Toronto’s Winter Stations Exhibition Turns Lifeguard Stations into Whimsical Sculptures

For the second year in a row, Toronto’s Winter Stations design competition and exhibition will attempt to lure Canadians out of hibernation and back to the beach this February. Founded by RAW Design, Ferris + Associates, and Curio, the competition’s four winning teams and three student teams were selected from a pool of 380 submissions to transform seven lifeguard towers along Lake Ontario into immersive art installations. In 2015, thousands of people braved minus 4-degree temperatures to wander through the first edition of the waterfront exhibition.


“People are interested in experiencing art that’s not in a museum or an institution,” says Lisa Rochon, Winter Stations Design jury chair and senior fellow at the Global Cities Institute. “To me, the great success from last year is that adults were playing with the installations as much as children were... This year, we have a whole variety of textures, materials, and ideas that are cerebral and will also really heat up the body.”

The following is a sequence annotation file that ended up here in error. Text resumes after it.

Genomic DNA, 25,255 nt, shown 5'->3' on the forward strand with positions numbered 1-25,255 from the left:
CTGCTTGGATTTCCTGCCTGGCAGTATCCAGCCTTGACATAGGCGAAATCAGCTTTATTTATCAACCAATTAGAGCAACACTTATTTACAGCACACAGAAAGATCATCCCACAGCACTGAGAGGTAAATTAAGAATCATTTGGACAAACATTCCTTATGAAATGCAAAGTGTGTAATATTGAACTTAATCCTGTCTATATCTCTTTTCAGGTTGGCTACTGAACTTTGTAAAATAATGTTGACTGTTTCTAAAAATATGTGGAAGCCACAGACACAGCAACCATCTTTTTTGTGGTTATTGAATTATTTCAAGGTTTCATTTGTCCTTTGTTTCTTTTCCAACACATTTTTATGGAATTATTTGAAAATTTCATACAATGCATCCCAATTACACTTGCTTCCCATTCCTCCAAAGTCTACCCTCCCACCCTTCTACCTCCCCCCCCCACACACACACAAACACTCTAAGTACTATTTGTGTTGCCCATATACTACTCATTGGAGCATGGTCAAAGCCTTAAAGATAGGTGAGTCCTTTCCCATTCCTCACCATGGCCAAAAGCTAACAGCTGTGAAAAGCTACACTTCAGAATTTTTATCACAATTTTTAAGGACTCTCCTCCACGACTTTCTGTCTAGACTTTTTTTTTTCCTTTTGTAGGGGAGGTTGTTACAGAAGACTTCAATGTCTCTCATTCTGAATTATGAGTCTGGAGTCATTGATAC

Although the installations must be fastened to the lifeguard stations, they are by no means constrained by them. The winning designs blossom out and around the steel pipe frames, obscuring the utilitarian structures beneath. “We wanted pavilions that would truly function as warming shelters, but that would be beguiling and poetic and even a little bit radical,” says Rochon.


Putting a literal spin on this year’s freeze/thaw theme, FFLO, a UK-based landscape architecture firm, plans to build a sauna with tiered seating for three. The project's transparent exterior will allow passersby to spy the steaming bathers inside.


In more of a warm and fuzzy vein, “In the Belly of a Bear,” the proposal from three Calgary-based artists, will invite visitors to snuggle up in a wooden sphere lined with thick fake fur.


The design from OCAD University, one of the three participating schools, resembles a massive overturned canoe. Evacuated solar tubes near the rear of the wooden structure will convert snow into steam, creating a halo of fog.


“We like the idea of taking conventional Canadian motifs, like the canoe, extending their meaning, and ‘re-presenting’ them to the public,” says Rochon.


The other two winning designs include “Floating Ropes,” a matrix of sailing ropes suspended inside a cube by Montreal-based architecture collective MUDO, and “Flow,” by Ryerson University graduate students Calvin Fung and Victor Huynh, which uses a mass of interconnected plywood stars to evoke a magnified ice crystal.


The completed projects will debut on February 15 and will stay open to the public until March 20, 2016.

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